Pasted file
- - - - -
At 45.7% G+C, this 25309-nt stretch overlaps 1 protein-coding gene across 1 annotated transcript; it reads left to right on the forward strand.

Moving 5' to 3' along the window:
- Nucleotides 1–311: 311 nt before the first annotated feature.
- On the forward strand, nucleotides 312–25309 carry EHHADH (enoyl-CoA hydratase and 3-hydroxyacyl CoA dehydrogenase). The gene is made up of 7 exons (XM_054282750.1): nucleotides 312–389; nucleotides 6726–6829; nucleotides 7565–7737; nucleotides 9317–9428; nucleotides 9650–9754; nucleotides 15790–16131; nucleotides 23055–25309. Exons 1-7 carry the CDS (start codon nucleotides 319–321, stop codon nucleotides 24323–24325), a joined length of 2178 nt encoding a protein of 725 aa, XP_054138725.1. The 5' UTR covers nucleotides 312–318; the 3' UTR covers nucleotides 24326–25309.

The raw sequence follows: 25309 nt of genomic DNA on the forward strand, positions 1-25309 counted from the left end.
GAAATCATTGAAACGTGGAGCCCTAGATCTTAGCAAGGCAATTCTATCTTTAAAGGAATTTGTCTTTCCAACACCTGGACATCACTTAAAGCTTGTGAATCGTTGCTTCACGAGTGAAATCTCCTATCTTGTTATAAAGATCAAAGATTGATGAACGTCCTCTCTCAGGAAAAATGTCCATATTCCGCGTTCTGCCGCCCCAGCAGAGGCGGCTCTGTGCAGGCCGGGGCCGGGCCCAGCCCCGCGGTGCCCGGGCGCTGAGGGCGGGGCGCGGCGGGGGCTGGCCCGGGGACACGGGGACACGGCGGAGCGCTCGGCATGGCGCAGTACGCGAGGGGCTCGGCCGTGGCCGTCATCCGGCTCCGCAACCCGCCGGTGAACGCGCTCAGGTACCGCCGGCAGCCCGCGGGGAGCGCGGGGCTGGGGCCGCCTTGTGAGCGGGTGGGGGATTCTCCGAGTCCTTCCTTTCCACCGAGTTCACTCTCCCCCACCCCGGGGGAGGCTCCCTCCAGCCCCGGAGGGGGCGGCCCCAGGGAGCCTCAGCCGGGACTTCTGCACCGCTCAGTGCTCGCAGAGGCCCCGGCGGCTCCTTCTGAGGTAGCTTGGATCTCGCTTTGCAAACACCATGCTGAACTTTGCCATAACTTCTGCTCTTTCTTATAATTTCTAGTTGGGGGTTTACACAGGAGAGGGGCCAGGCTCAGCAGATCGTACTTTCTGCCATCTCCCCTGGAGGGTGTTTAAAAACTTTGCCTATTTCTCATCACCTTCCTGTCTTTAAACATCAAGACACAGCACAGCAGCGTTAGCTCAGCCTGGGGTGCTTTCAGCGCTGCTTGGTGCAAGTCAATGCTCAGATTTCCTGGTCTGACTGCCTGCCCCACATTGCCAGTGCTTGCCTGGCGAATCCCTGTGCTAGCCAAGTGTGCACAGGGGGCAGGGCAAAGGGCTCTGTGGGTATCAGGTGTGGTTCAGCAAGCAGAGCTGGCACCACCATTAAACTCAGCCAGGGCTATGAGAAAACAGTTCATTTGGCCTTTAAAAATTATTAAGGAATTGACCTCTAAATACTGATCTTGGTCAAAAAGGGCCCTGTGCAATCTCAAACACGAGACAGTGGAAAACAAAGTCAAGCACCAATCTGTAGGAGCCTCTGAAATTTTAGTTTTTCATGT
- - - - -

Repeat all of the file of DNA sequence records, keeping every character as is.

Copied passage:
At 45.7% G+C, this 25309-nt stretch overlaps 1 protein-coding gene across 1 annotated transcript; it reads left to right on the forward strand.

Moving 5' to 3' along the window:
- Nucleotides 1–311: 311 nt before the first annotated feature.
- On the forward strand, nucleotides 312–25309 carry EHHADH (enoyl-CoA hydratase and 3-hydroxyacyl CoA dehydrogenase). The gene is made up of 7 exons (XM_054282750.1): nucleotides 312–389; nucleotides 6726–6829; nucleotides 7565–7737; nucleotides 9317–9428; nucleotides 9650–9754; nucleotides 15790–16131; nucleotides 23055–25309. Exons 1-7 carry the CDS (start codon nucleotides 319–321, stop codon nucleotides 24323–24325), a joined length of 2178 nt encoding a protein of 725 aa, XP_054138725.1. The 5' UTR covers nucleotides 312–318; the 3' UTR covers nucleotides 24326–25309.

The raw sequence follows: 25309 nt of genomic DNA on the forward strand, positions 1-25309 counted from the left end.
GAAATCATTGAAACGTGGAGCCCTAGATCTTAGCAAGGCAATTCTATCTTTAAAGGAATTTGTCTTTCCAACACCTGGACATCACTTAAAGCTTGTGAATCGTTGCTTCACGAGTGAAATCTCCTATCTTGTTATAAAGATCAAAGATTGATGAACGTCCTCTCTCAGGAAAAATGTCCATATTCCGCGTTCTGCCGCCCCAGCAGAGGCGGCTCTGTGCAGGCCGGGGCCGGGCCCAGCCCCGCGGTGCCCGGGCGCTGAGGGCGGGGCGCGGCGGGGGCTGGCCCGGGGACACGGGGACACGGCGGAGCGCTCGGCATGGCGCAGTACGCGAGGGGCTCGGCCGTGGCCGTCATCCGGCTCCGCAACCCGCCGGTGAACGCGCTCAGGTACCGCCGGCAGCCCGCGGGGAGCGCGGGGCTGGGGCCGCCTTGTGAGCGGGTGGGGGATTCTCCGAGTCCTTCCTTTCCACCGAGTTCACTCTCCCCCACCCCGGGGGAGGCTCCCTCCAGCCCCGGAGGGGGCGGCCCCAGGGAGCCTCAGCCGGGACTTCTGCACCGCTCAGTGCTCGCAGAGGCCCCGGCGGCTCCTTCTGAGGTAGCTTGGATCTCGCTTTGCAAACACCATGCTGAACTTTGCCATAACTTCTGCTCTTTCTTATAATTTCTAGTTGGGGGTTTACACAGGAGAGGGGCCAGGCTCAGCAGATCGTACTTTCTGCCATCTCCCCTGGAGGGTGTTTAAAAACTTTGCCTATTTCTCATCACCTTCCTGTCTTTAAACATCAAGACACAGCACAGCAGCGTTAGCTCAGCCTGGGGTGCTTTCAGCGCTGCTTGGTGCAAGTCAATGCTCAGATTTCCTGGTCTGACTGCCTGCCCCACATTGCCAGTGCTTGCCTGGCGAATCCCTGTGCTAGCCAAGTGTGCACAGGGGGCAGGGCAAAGGGCTCTGTGGGTATCAGGTGTGGTTCAGCAAGCAGAGCTGGCACCACCATTAAACTCAGCCAGGGCTATGAGAAAACAGTTCATTTGGCCTTTAAAAATTATTAAGGAATTGACCTCTAAATACTGATCTTGGTCAAAAAGGGCCCTGTGCAATCTCAAACACGAGACAGTGGAAAACAAAGTCAAGCACCAATCTGTAGGAGCCTCTGAAATTTTAGTTTTTCATGT